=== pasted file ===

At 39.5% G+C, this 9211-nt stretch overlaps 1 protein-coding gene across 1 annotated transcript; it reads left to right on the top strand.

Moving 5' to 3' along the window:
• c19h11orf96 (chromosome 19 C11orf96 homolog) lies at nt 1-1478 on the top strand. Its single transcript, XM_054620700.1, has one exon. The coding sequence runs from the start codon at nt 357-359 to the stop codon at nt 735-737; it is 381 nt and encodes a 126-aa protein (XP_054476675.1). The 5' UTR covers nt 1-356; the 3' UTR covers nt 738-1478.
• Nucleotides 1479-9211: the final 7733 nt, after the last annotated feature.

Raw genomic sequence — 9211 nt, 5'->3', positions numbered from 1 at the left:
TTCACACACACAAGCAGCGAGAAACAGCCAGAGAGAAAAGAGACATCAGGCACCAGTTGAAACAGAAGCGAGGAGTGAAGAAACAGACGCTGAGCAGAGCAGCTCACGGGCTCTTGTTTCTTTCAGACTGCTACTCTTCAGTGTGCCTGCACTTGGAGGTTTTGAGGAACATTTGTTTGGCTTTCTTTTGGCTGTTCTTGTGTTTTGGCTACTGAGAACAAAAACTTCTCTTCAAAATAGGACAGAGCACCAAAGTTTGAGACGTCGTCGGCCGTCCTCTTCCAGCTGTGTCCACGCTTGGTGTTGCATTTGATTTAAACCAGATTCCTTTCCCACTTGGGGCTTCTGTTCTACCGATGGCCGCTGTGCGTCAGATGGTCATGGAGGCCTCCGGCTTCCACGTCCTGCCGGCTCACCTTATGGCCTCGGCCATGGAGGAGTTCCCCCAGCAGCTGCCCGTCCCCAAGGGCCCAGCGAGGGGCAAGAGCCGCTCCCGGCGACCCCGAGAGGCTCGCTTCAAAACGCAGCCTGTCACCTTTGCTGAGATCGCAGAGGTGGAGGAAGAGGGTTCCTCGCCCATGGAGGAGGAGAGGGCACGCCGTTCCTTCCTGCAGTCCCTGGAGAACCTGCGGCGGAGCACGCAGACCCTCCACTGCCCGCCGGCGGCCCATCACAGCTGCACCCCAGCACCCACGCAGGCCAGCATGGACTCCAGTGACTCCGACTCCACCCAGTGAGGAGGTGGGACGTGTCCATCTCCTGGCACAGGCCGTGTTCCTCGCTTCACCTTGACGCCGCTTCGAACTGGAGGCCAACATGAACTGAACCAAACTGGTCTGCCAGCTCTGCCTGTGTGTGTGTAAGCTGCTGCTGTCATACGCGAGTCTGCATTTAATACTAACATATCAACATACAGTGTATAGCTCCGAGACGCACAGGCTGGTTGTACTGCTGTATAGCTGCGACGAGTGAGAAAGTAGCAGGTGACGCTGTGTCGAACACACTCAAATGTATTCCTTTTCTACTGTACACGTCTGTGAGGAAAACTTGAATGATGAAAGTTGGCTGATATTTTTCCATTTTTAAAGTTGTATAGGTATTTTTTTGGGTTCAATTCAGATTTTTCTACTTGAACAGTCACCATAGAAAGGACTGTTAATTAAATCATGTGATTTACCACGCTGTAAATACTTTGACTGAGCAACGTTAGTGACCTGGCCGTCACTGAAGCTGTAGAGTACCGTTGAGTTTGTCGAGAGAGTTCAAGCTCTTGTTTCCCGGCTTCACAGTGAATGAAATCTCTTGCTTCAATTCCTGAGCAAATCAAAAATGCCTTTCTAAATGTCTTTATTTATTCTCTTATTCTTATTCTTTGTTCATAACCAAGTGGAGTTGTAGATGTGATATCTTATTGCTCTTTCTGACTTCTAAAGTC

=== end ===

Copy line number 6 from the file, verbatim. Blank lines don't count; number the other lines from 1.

TTCACACACACAAGCAGCGAGAAACAGCCAGAGAGAAAAGAGACATCAGGCACCAGTTGAAACAGAAGCGAGGAGTGAAGAAACAGACGCTGAGCAGAGCAGCTCACGGGCTCTTGTTTCTTTCAGACTGCTACTCTTCAGTGTGCCTGCACTTGGAGGTTTTGAGGAACATTTGTTTGGCTTTCTTTTGGCTGTTCTTGTGTTTTGGCTACTGAGAACAAAAACTTCTCTTCAAAATAGGACAGAGCACCAAAGTTTGAGACGTCGTCGGCCGTCCTCTTCCAGCTGTGTCCACGCTTGGTGTTGCATTTGATTTAAACCAGATTCCTTTCCCACTTGGGGCTTCTGTTCTACCGATGGCCGCTGTGCGTCAGATGGTCATGGAGGCCTCCGGCTTCCACGTCCTGCCGGCTCACCTTATGGCCTCGGCCATGGAGGAGTTCCCCCAGCAGCTGCCCGTCCCCAAGGGCCCAGCGAGGGGCAAGAGCCGCTCCCGGCGACCCCGAGAGGCTCGCTTCAAAACGCAGCCTGTCACCTTTGCTGAGATCGCAGAGGTGGAGGAAGAGGGTTCCTCGCCCATGGAGGAGGAGAGGGCACGCCGTTCCTTCCTGCAGTCCCTGGAGAACCTGCGGCGGAGCACGCAGACCCTCCACTGCCCGCCGGCGGCCCATCACAGCTGCACCCCAGCACCCACGCAGGCCAGCATGGACTCCAGTGACTCCGACTCCACCCAGTGAGGAGGTGGGACGTGTCCATCTCCTGGCACAGGCCGTGTTCCTCGCTTCACCTTGACGCCGCTTCGAACTGGAGGCCAACATGAACTGAACCAAACTGGTCTGCCAGCTCTGCCTGTGTGTGTGTAAGCTGCTGCTGTCATACGCGAGTCTGCATTTAATACTAACATATCAACATACAGTGTATAGCTCCGAGACGCACAGGCTGGTTGTACTGCTGTATAGCTGCGACGAGTGAGAAAGTAGCAGGTGACGCTGTGTCGAACACACTCAAATGTATTCCTTTTCTACTGTACACGTCTGTGAGGAAAACTTGAATGATGAAAGTTGGCTGATATTTTTCCATTTTTAAAGTTGTATAGGTATTTTTTTGGGTTCAATTCAGATTTTTCTACTTGAACAGTCACCATAGAAAGGACTGTTAATTAAATCATGTGATTTACCACGCTGTAAATACTTTGACTGAGCAACGTTAGTGACCTGGCCGTCACTGAAGCTGTAGAGTACCGTTGAGTTTGTCGAGAGAGTTCAAGCTCTTGTTTCCCGGCTTCACAGTGAATGAAATCTCTTGCTTCAATTCCTGAGCAAATCAAAAATGCCTTTCTAAATGTCTTTATTTATTCTCTTATTCTTATTCTTTGTTCATAACCAAGTGGAGTTGTAGATGTGATATCTTATTGCTCTTTCTGACTTCTAAAGTC